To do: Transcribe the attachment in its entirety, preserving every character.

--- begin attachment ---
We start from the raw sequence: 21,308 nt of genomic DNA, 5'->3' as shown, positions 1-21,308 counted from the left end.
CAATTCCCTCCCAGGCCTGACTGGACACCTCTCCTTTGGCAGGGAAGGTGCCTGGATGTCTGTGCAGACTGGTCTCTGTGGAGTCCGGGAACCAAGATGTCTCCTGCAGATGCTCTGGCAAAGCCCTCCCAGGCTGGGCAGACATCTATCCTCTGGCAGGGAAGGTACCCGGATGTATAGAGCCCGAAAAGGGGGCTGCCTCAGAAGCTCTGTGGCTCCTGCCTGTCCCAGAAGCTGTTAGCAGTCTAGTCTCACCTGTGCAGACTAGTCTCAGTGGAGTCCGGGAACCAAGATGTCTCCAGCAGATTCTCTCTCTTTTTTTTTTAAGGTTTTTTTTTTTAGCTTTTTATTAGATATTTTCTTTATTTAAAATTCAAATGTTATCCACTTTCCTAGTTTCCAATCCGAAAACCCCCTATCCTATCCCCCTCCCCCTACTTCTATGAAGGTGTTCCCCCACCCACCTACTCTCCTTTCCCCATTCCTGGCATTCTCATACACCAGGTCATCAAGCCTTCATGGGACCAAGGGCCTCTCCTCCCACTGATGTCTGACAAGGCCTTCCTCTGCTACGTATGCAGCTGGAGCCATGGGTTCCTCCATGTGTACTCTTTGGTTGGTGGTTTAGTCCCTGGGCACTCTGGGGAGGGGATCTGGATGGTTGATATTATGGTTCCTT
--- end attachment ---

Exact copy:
We start from the raw sequence: 21,308 nt of genomic DNA, 5'->3' as shown, positions 1-21,308 counted from the left end.
CAATTCCCTCCCAGGCCTGACTGGACACCTCTCCTTTGGCAGGGAAGGTGCCTGGATGTCTGTGCAGACTGGTCTCTGTGGAGTCCGGGAACCAAGATGTCTCCTGCAGATGCTCTGGCAAAGCCCTCCCAGGCTGGGCAGACATCTATCCTCTGGCAGGGAAGGTACCCGGATGTATAGAGCCCGAAAAGGGGGCTGCCTCAGAAGCTCTGTGGCTCCTGCCTGTCCCAGAAGCTGTTAGCAGTCTAGTCTCACCTGTGCAGACTAGTCTCAGTGGAGTCCGGGAACCAAGATGTCTCCAGCAGATTCTCTCTCTTTTTTTTTTAAGGTTTTTTTTTTTAGCTTTTTATTAGATATTTTCTTTATTTAAAATTCAAATGTTATCCACTTTCCTAGTTTCCAATCCGAAAACCCCCTATCCTATCCCCCTCCCCCTACTTCTATGAAGGTGTTCCCCCACCCACCTACTCTCCTTTCCCCATTCCTGGCATTCTCATACACCAGGTCATCAAGCCTTCATGGGACCAAGGGCCTCTCCTCCCACTGATGTCTGACAAGGCCTTCCTCTGCTACGTATGCAGCTGGAGCCATGGGTTCCTCCATGTGTACTCTTTGGTTGGTGGTTTAGTCCCTGGGCACTCTGGGGAGGGGATCTGGATGGTTGATATTATGGTTCCTT